Mark Byrnes is a senior associate editor at CityLab who writes about design and architecture.
A love for cars among today’s middle-aged Muscovites surely traces back to this song from their teen years.
Welcome to the latest installation of “Public Access,” where CityLab staffers share their favorite videos—old and new, serious and nutty—that tell a story about place.
When CityLab recently interviewed architectural historian Nikolai Vassiliev about the Moscow Metro system, he mentioned how car culture has become so ingrained in the Russian capital that “it seems impossible to get the generation that is now between 40 and 55 years old to switch to public transportation.”
Now we know why: We’ve found a late-1980s music video that middle-aged Muscovites must have bobbed their heads to blissfully as teenagers.
Olga Voskognyan’s 1989 synthpop track “Cars” is a wistful tribute to the private automobiles that were just beginning to become attainable to ordinary citizens in the Gorchachev era, with a pinch of shade thrown at the old, constrained trolley added in:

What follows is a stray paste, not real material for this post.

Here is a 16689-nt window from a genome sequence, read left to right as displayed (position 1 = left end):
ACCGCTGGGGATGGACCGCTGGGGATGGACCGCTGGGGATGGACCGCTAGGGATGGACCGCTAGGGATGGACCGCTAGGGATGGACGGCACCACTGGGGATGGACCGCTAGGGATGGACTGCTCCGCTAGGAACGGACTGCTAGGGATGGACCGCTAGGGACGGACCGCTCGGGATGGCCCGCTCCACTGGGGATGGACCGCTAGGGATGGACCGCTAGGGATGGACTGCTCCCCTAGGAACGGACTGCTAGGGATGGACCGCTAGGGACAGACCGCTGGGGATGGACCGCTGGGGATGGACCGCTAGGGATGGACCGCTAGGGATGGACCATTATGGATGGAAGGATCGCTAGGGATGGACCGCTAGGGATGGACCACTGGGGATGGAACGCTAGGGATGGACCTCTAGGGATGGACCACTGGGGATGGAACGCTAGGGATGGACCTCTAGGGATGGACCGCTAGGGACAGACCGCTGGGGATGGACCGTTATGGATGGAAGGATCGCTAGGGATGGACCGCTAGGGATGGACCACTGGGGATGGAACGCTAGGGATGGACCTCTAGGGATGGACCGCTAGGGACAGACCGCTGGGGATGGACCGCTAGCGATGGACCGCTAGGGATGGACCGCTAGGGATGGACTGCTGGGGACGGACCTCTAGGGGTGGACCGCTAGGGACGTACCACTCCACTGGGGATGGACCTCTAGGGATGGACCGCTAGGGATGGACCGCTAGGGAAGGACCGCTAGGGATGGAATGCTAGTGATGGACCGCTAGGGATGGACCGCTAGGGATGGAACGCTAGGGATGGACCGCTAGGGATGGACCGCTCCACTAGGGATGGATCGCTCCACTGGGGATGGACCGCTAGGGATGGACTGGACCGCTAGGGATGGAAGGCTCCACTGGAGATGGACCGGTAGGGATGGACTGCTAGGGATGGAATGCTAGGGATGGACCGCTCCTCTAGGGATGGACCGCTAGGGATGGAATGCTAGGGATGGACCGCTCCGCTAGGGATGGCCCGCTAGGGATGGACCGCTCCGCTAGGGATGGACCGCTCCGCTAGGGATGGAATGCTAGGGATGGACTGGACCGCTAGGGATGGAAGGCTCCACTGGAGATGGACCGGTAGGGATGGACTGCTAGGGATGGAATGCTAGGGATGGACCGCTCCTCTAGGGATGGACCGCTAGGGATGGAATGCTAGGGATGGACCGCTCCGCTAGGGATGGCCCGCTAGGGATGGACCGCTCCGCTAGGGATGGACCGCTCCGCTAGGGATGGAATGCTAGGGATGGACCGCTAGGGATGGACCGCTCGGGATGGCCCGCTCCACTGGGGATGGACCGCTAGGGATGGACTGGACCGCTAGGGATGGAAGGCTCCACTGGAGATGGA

Having gone grey with time and dust,
Automobiles race across the land
On old and new paths
Through corrosive heat, cold and rains.
And sometimes it happens: having worn out,
The automobiles stand sadly,
Having punctured a rubber foot,
Cursing the difficult road.
But, remembering a far-off city,
It is unlikely that they envy the trams,
Whose path, whether through sleet or blizzard,
Is prescribed strictly by parallels.
After strutting through Moscow traffic and pointing approvingly at frumpy Ladas and Volgas parked nearby, Olga takes off with an unknown man inside the admittedly badass Pangolina—the Soviet Union’s answer to the DeLorean and Lamborghini. Don’t let anyone tell you it’s a coincidence that tram line length in the city has been cut by over 200 miles since this video was first released.
Song translation courtesy Jenny Holm